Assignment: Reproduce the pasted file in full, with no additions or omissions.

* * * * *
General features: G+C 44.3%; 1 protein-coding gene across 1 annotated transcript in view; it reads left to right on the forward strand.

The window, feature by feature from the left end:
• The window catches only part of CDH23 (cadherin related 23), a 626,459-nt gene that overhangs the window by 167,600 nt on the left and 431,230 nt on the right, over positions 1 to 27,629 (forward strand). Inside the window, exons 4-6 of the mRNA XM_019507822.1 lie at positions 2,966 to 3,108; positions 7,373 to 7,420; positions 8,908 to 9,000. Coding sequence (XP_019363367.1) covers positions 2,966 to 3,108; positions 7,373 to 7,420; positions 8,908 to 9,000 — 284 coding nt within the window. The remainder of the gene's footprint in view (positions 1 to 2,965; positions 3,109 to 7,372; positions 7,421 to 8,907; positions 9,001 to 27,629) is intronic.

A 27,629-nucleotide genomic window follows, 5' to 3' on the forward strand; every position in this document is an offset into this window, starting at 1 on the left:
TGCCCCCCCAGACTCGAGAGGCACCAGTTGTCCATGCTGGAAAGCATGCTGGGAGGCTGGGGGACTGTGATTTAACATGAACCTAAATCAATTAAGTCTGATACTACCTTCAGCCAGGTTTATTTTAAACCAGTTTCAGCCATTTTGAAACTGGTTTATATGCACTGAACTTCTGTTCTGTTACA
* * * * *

General features: G+C 44.3%; 1 protein-coding gene across 1 annotated transcript in view; it reads left to right on the forward strand.

The window, feature by feature from the left end:
• The window catches only part of CDH23 (cadherin related 23), a 626,459-nt gene that overhangs the window by 167,600 nt on the left and 431,230 nt on the right, over positions 1 to 27,629 (forward strand). Inside the window, exons 4-6 of the mRNA XM_019507822.1 lie at positions 2,966 to 3,108; positions 7,373 to 7,420; positions 8,908 to 9,000. Coding sequence (XP_019363367.1) covers positions 2,966 to 3,108; positions 7,373 to 7,420; positions 8,908 to 9,000 — 284 coding nt within the window. The remainder of the gene's footprint in view (positions 1 to 2,965; positions 3,109 to 7,372; positions 7,421 to 8,907; positions 9,001 to 27,629) is intronic.

A 27,629-nucleotide genomic window follows, 5' to 3' on the forward strand; every position in this document is an offset into this window, starting at 1 on the left:
TGCCCCCCCAGACTCGAGAGGCACCAGTTGTCCATGCTGGAAAGCATGCTGGGAGGCTGGGGGACTGTGATTTAACATGAACCTAAATCAATTAAGTCTGATACTACCTTCAGCCAGGTTTATTTTAAACCAGTTTCAGCCATTTTGAAACTGGTTTATATGCACTGAACTTCTGTTCTGTTACA